China and the US held their first high-level talks of the Biden administration this week in Alaska, and appropriately for the location, the atmosphere was frosty. US National Security Advisor Jake Sullivan kicked off by saying: “We do not seek conflict, but we welcome stiff competition, and we will always stand up for our principles, for our people, and for our friends,” while Sec of State Blinken said the US side would shortly outline its “deep concerns” about Chinese actions in various spheres. China’s top diplomat Yang Jiechi responded by accusing Washington of using its financial and military might to squeeze other countries and said that abusive US national security policies threatened the future of global trade.
The Sino-American talks followed “Quad” discussions between the US, Japan, India and Australia, so the idea of the US representing a broader coalition of interests in the discussions would very much have been on the minds of both delegations. Now that both sides have declared their general positions, how it plays out will depend on specifics. There are the two Canadian Michaels, there is Huawei, and there are a bunch of periphery issues, including SCS, Burma and Taiwan, that could conceivably come into play. And then there are trade sanctions, hacking allegations and a host of other stuff that could be addressed. It’s a complicated chess game, but the gameplay is at least clearer and more orderly than it was under the previous US administration.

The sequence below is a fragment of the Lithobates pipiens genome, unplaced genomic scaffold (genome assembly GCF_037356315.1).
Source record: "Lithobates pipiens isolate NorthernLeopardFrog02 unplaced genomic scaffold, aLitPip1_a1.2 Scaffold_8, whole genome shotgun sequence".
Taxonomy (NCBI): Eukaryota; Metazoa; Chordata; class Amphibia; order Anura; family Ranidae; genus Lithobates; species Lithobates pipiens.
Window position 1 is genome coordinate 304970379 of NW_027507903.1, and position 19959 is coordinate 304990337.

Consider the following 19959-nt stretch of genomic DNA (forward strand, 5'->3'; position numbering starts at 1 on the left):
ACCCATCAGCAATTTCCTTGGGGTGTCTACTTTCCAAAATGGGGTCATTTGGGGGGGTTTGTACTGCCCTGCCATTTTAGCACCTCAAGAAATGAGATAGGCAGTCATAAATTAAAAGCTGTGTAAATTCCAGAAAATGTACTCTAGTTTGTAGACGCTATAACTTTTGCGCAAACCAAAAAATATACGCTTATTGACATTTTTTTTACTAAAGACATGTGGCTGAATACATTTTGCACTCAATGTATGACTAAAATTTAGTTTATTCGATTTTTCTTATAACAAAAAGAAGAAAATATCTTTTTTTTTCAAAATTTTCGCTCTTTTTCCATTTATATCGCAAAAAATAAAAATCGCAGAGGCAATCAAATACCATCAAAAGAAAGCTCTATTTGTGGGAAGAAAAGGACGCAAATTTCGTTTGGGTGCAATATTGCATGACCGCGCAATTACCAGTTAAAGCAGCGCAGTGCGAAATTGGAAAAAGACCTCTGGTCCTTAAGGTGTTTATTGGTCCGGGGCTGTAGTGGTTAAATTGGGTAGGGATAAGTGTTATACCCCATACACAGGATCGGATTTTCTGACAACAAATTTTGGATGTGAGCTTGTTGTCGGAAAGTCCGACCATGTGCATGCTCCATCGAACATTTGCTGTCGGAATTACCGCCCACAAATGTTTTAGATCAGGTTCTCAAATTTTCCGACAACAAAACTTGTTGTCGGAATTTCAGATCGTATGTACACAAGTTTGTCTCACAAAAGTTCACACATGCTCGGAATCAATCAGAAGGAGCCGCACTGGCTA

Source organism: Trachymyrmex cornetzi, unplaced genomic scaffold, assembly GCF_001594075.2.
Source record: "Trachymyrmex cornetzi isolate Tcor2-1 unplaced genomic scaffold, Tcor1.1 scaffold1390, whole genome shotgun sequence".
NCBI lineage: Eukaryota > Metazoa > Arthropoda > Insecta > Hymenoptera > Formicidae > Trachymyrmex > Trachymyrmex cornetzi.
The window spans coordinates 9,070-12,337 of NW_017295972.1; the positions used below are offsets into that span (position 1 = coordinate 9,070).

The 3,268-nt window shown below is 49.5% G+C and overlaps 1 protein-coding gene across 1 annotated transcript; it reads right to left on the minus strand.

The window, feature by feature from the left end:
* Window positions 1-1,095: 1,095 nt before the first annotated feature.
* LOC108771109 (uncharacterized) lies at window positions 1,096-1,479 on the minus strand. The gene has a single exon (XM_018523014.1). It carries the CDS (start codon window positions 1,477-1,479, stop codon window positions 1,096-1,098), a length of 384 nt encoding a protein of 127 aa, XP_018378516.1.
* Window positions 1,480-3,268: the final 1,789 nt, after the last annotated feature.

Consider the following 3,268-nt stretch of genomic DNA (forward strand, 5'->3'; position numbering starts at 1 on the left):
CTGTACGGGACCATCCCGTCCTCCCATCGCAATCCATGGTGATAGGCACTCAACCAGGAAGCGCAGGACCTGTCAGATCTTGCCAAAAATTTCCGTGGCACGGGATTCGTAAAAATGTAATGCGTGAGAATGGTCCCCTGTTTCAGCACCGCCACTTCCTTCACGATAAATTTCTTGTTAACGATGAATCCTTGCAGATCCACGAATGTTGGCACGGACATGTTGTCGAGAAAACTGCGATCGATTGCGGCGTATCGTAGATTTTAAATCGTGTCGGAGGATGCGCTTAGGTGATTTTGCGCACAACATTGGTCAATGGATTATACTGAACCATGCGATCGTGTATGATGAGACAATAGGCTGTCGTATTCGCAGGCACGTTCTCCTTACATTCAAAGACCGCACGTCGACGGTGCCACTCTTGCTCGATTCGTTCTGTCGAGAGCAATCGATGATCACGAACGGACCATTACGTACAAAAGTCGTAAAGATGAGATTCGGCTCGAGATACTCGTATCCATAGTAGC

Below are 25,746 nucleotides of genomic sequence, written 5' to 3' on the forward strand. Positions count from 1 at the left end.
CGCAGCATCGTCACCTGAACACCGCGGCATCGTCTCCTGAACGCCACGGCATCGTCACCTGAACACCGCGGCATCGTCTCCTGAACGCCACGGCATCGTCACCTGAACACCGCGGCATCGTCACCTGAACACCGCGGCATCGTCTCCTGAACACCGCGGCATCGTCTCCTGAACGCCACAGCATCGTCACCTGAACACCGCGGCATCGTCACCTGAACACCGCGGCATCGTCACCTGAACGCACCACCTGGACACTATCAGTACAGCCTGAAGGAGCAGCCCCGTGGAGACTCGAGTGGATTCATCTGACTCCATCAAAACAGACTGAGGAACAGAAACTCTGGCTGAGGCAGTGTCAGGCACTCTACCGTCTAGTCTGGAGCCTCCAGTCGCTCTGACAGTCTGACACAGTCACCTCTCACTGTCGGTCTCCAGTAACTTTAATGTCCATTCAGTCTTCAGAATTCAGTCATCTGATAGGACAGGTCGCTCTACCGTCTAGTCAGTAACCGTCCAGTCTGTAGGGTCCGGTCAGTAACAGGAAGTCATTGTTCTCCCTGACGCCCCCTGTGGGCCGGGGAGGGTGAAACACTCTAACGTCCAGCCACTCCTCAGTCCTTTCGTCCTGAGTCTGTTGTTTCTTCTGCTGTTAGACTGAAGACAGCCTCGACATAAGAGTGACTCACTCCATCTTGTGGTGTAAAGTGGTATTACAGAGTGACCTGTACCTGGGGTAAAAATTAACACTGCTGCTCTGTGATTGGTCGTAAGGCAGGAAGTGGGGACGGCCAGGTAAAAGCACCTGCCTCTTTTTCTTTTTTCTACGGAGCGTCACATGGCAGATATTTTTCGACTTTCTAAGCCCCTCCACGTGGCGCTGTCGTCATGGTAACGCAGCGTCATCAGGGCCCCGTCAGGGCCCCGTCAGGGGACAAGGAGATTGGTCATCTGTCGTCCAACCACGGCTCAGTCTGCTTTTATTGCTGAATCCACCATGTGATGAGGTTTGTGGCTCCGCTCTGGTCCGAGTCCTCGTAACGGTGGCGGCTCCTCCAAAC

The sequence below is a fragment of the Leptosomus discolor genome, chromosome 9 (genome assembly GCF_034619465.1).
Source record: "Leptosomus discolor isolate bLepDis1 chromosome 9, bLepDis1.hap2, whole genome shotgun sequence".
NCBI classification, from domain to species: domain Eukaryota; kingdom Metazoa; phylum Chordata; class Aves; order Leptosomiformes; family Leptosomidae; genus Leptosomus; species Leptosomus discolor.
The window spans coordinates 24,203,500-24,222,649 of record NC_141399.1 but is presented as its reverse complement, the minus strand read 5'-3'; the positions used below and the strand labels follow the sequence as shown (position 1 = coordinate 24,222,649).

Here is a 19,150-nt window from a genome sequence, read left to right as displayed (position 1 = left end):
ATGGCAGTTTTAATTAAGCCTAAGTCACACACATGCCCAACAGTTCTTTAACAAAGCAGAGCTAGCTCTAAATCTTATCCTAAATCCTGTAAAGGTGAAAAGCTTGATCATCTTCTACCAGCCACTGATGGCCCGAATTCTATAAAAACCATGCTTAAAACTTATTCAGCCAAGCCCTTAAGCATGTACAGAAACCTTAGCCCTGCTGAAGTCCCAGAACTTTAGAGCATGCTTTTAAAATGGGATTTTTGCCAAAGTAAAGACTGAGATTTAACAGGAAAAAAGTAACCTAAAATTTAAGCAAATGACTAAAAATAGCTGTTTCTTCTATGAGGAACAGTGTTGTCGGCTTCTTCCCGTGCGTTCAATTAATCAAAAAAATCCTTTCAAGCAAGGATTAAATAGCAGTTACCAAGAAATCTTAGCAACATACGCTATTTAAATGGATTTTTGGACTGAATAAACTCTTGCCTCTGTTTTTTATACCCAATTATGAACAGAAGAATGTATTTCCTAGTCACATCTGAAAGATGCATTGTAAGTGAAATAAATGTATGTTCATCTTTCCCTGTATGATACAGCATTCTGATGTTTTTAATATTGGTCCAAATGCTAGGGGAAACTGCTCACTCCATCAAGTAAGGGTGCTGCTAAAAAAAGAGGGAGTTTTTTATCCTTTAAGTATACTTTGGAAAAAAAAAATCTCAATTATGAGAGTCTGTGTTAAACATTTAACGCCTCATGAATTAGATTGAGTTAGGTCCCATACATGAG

Meanwhile, the economy continues to do well, both domestically and in terms of exports, but the authorities are pouring on the pressure on the tech giants. The message, triggered by the Ant Financial IPO debacle, is clear—stay in line. Basically all the top companies were fined over various investment shenanigans and the CEO of Ant Financial stepped down.
Finally, our eye was caught by an item on Caixin saying Chinese camera phone component supplier OFilm Group had lost one of its top foreign clients, Apple, meaning a loss of tens of billions of RMB in revenue. Is it a reflection of the Alaskan frostiness and a bellwether for other such supply chain shifts? Could be.
Have a good weekend.